chief executive of food-delivery company DoorDash Inc., began raising funding late last year, he told investors he expected to raise up to $250 million to support his growing, five-year-old business.
He misjudged the market. SoftBank Group Corp. and Singapore sovereign-wealth fund GIC, both competing to invest heavily in startups, pushed up the size of the fundraising round to $535 million, people familiar with the deal say.
The Silicon Valley money machine is once again in high gear, thanks largely to SoftBank. The conglomerate is injecting billions of dollars into tech, in turn causing deep-pocketed global investors—and some U.S. venture firms—to arm up in response. A record level of late-stage money is flooding in, threatening to keep some startups out of the public markets even longer while heightening concerns that the sector is overvalued.
In recent months, hotly contested companies like ride-hailing service Lyft Inc. and dog-walking app Wag Labs Inc. have received hundreds of millions of dollars more than they sought. Bidding wars are re-emerging, and some once-staid foreign investors are expanding U.S. offices and ditching their ties and suits to court talented entrepreneurs.
“The top companies have as much heat around them as ever and continue to get bid up,” said John Locke, who runs late-stage investing for venture-capital firm Accel Partners.
From January through mid-March this year, a quarterly record 102 U.S. startups had raised at least $50 million each, totaling $16 billion, according to PitchBook. The prior quarterly high was 91 deals in the third quarter of 2015.
The activity marks a shift from two years ago, when the Silicon Valley startup market chilled amid the realization that private valuations had often been higher than what companies received from public markets, leading to a number of lackluster tech IPOs. Venture capitalists began demanding companies focus on revenue and profit rather than user growth, and investment fell, particularly from mutual funds.
Then came SoftBank’s $92 billion tech-focused Vision Fund, launched last spring. Backed largely by sovereign-wealth funds in Saudi Arabia and Abu Dhabi, the fund in the past year has invested more than $36 billion globally—more than the $33 billion the entire U.S. venture-capital sector raised last year, according to PitchBook.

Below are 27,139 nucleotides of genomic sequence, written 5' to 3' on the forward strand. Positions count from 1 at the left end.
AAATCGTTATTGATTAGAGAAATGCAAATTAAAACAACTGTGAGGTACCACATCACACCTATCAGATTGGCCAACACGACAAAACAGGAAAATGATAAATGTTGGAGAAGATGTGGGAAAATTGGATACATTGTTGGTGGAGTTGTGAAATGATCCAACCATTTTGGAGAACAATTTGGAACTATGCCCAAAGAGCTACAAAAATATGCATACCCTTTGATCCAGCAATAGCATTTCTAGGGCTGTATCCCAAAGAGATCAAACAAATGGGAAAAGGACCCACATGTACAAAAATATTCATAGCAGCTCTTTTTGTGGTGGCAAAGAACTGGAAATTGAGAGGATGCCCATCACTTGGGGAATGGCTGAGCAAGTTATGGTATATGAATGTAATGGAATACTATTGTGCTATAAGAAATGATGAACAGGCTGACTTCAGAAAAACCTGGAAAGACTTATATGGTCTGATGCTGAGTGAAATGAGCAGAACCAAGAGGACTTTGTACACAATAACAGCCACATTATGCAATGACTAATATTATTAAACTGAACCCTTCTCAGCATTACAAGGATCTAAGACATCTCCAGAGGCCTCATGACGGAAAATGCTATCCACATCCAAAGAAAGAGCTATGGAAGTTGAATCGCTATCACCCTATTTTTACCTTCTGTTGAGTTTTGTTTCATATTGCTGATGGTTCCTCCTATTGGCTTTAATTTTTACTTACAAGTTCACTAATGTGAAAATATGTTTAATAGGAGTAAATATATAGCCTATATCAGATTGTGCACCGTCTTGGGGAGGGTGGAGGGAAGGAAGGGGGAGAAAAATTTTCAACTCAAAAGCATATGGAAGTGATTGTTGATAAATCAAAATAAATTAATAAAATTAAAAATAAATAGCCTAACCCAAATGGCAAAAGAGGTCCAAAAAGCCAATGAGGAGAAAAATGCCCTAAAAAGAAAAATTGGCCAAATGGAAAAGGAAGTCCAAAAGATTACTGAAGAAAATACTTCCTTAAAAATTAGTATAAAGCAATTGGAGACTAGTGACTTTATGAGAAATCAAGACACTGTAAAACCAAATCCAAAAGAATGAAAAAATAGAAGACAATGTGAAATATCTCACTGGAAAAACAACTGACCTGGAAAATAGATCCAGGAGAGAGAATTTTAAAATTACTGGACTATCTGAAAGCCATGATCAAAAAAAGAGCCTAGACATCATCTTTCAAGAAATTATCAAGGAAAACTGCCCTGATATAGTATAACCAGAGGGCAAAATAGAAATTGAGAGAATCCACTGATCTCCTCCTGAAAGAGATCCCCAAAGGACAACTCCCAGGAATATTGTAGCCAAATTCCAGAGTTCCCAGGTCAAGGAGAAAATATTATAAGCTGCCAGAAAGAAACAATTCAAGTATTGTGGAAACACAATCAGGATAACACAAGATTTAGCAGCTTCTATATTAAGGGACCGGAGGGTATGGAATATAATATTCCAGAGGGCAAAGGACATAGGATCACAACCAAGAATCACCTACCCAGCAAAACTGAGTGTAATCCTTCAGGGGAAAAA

Meanwhile, those two sovereign-wealth funds, alongside some retirement funds, have begun investing in startups directly, rather than through venture funds. Abu Dhabi fund Mubadala Investment Co. opened a Silicon Valley office last year, while the Saudi fund has talked about expanding its U.S. staff.
The Qatar Investment Authority last year recruited a
tech investment banker to start hunting for investments in late-stage startups, people familiar with the fund said. It has told entrepreneurs it is looking to write large checks often of $100 million or more, they said.
The big-check bug has spread to U.S. venture-capital firm Sequoia Capital, which is in the process of raising up to $13 billion, including an $8 billion fund for late-stage companies, the largest ever for a U.S. venture-capital firm.
Sequoia was previously content with smaller sums; its largest fund to date is $2 billion. But it made the decision last year to go bigger, seeing an opening to keep investing in companies as they stay private longer and grow larger.
This flood of private investment has heightened concerns it will create a shaky foundation for startups. When money rushes into Silicon Valley, startups historically have overspent by advancing into expensive new markets or battling with competitors in price wars.
“We’re encouraging the excessive use of capital,”
a partner at Benchmark, said of venture capitalists at a February tech conference. “We’re all doing it because it’s the game on the field.”
SoftBank also faces pressure to find deals where it can spend heavily, and executives have told startup entrepreneurs the Vision Fund doesn’t invest less than $100 million.
Late last year, Wag Labs—like an Uber for on-demand dog walking—was out looking for more than $50 million. SoftBank Vision Fund executive
learned the company was negotiating with an investor for more than $100 million, according to people familiar with the matter.
Wielding a $300 million offer, Mr. Housenbold gave the company the ability to expand rapidly internationally. Wag took the deal.
When DoorDash began looking for money last fall, SoftBank became interested quickly, but so did another well-funded investor: GIC, the Singapore fund. A compromise was reached: They would both invest, giving DoorDash around $300 million more than it expected, said the people familiar with the deal, which was announced in March.
GIC had been keeping a low profile in Silicon Valley, but it has made noisier plays for private companies amid the competition. In mid-March, it hosted its first event for startup founders, in a bid to show off its network of contacts and partners. The three-day confab featured talks from tech luminaries like Sun Microsystems founder
and a party with lamb sliders at a packed San Francisco restaurant.
The flood of money is richest for late-stage startups, but it is starting to trickle down to younger companies too. The 22-location hostel chain Selina, which offers beds and co-working space for “digital nomads,” sought $50 million to expand last fall, said co-founder Rafi Museri. It ended up with $95 million of equity and debt led by Dubai-based Abraaj Group, and now it plans to expand to some 50-plus locations.
Companies that haven’t released a product yet are raising big checks: Magic Leap Inc., which is still developing its “augmented reality“ glasses after seven years, last month raised $461 million, bringing its total raised to $2.3 billion.
The main investor: a Saudi Arabian sovereign-wealth fund.
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